> > you've done your "destroy", the instances *don't* retain any memory
> > references that prevent cleanup. (The instances themselves will be
> > very small.)
>
> > BTW, you don't need to explicitly null-out the array elements before
> > releasing the array. I've heard people say you do, but it doesn't make
> > any sense from a JavaScript specification perspective (not that that
> > matters, particularly not when you're talking about IE) but this
> > seemed like a good opportunity to test it for myself. Commenting out
> > the loop in `destroy` that nulls out the elements made no difference,
> > not even on IE6. I think it's a myth.
>
> > So that means your `destroy` can consist entirely of this:
>
> >     destroy: function() {
> >         delete this.options;
> >     }
>
> > ...since you're keeping everything on the `options` object.
>
> > Here are the test files:http://pastie.org/1240577-the basic counter 
> > testhttp://pastie.org/1240579-keep the instances 
> > testhttp://pastie.org/1240582-don't null out array entries 
> > testhttp://pastie.org/1240613-using the one-liner `destroy` above
>
> > HTH,
> > --
> > T.J. Crowder
> > Independent Software Engineer
> > tj / crowder software / com
> > www / crowder software / com
>
> > On Oct 22, 10:52 am, jose maria Cano <josemaria.c...@gmail.com> wrote:
>
> > > Hi guys,
> > > I have a big problem in my application, when I create a global class
> > > object is impossible for me to release the memory and I'm having
> > > memory leaks.
>
> > > I've made a small class as example.
>
> > > var TestClass = Class.create({
>
> > >     initialize: function() {
> > >         this.options = {
> > >             vari: '',
> > >             array: '',
> > >             testDiv: ''
> > >         };
> > >         this.addElement();
> > >     },
> > >     addElement: function(element) {
> > >         var a = 0;
> > >         var arrayDivs = [];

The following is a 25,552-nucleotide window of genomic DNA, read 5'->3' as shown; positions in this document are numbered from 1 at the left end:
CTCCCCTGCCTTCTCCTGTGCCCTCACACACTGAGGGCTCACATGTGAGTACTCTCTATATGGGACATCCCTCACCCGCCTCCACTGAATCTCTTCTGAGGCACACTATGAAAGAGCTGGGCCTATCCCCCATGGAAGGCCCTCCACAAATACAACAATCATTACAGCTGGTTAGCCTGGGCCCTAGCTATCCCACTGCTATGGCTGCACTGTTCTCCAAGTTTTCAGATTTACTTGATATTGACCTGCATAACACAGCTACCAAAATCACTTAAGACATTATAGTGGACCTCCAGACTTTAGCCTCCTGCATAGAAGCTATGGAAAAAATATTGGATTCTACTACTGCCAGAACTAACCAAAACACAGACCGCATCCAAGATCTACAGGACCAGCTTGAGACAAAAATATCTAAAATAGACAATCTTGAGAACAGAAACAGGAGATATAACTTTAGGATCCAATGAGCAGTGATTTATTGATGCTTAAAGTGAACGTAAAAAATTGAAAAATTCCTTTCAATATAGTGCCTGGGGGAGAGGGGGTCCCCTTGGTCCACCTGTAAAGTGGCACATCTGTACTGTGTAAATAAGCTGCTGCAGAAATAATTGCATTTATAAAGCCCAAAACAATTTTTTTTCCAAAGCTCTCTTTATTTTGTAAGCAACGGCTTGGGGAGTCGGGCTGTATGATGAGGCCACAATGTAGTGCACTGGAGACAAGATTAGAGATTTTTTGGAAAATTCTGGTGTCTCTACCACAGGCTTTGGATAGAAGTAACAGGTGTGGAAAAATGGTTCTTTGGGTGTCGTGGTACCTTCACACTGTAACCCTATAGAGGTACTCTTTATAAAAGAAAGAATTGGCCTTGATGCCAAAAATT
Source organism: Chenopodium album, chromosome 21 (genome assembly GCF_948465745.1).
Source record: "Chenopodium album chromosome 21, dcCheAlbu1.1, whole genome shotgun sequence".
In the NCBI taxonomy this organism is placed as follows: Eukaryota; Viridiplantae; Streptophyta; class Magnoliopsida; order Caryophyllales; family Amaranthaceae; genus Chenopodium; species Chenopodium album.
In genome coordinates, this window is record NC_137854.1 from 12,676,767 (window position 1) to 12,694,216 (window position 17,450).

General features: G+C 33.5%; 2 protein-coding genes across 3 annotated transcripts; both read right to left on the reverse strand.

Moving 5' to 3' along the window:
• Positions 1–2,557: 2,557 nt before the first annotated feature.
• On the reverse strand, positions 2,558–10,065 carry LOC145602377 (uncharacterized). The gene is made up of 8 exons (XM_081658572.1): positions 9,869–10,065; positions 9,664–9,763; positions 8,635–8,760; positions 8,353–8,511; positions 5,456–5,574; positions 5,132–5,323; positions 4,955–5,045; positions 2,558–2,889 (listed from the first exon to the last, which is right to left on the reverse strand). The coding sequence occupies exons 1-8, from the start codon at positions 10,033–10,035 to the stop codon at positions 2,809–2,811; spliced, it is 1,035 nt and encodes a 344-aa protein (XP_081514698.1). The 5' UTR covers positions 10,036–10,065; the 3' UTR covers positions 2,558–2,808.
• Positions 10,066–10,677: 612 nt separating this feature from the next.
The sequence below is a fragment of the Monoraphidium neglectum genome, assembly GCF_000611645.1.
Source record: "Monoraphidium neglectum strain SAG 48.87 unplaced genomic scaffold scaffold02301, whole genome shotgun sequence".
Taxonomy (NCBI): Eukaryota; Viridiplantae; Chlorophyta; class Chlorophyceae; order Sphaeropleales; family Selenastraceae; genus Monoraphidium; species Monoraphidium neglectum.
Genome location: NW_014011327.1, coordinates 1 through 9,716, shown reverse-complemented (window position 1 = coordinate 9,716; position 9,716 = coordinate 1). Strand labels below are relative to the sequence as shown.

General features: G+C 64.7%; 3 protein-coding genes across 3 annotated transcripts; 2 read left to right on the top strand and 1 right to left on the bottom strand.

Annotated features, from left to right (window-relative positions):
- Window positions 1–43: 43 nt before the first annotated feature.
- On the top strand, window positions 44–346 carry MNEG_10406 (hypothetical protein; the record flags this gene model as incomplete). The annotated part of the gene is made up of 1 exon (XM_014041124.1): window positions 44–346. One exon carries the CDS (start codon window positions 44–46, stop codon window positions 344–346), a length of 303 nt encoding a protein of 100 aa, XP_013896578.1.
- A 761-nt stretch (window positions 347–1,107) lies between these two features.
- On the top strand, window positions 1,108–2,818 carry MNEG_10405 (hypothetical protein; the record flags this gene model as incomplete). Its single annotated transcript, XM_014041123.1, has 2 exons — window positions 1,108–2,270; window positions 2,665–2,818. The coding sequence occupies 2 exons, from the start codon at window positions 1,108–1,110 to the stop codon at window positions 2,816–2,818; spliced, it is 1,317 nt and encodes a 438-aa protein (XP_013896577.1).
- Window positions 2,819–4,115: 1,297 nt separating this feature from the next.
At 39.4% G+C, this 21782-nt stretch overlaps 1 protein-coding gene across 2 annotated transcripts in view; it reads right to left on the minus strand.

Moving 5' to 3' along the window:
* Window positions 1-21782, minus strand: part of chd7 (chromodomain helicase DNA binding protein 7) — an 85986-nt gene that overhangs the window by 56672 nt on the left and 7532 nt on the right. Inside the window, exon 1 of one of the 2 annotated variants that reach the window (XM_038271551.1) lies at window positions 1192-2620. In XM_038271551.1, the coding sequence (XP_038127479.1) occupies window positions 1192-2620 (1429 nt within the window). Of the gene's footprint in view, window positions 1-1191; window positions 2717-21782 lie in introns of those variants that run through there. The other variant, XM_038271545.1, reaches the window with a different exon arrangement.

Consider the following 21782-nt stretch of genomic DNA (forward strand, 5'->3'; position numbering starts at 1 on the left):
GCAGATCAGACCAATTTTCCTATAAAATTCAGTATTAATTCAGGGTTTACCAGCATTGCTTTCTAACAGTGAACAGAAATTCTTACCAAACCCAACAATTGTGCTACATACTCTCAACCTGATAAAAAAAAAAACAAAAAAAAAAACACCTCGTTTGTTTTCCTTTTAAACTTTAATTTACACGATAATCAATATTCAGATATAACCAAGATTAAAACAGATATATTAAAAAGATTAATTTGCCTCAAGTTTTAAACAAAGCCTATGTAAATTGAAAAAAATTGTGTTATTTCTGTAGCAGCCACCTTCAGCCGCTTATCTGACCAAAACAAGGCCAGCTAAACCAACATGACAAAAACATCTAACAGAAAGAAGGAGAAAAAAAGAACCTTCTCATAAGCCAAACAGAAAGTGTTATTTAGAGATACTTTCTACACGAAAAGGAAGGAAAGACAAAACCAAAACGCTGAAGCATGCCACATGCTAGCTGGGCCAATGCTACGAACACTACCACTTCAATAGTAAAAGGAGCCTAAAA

> > >         alert('before create element');
> > >         for (var i = 0; i < 2000; i++) {
> > >             var div = new Element('div');
> > >             div.innerHTML = 'test' + i;
> > >             arrayDivs.push(div);
> > >         }
> > >         alert('after create element');
> > >         this.options.vari = 'pepe';
> > >         this.options.array = arrayDivs;
> > >         this.options.testDiv = new Element('div', { 'id':
> > > 'testdivPepe' });
> > >         this.destroy();
> > >     },
> > >     destroy: function() {
> > >         alert('before destroy');
> > >         for (var i = 0; i < this.options.array.length; i++) {
> > >             this.options.array[i] = null;
> > >             //this.options.array.pop();
> > >         }
> > >         //this.options.array.splice(0, this.options.array.length);
> > >         this.options.testDiv = null;
> > >         this.options.vari = null;
> > >         this.options.array = null;
> > >         this.options = null;
> > >         //delete this.options.array;
> > >         //delete this.options.testDiv;
> > >         //delete this.options.vari;
> > >         //delete this.options;
> > >         alert('after destroy');
> > >     }
>
> > > });
>
> > > I've tryed the delete, put the variable to null, to undefined, also
> > > remove() for the html and no way to release the memory.
>
> > > I really need some help here. can you give a hand here?
>
> > > Kr, Jose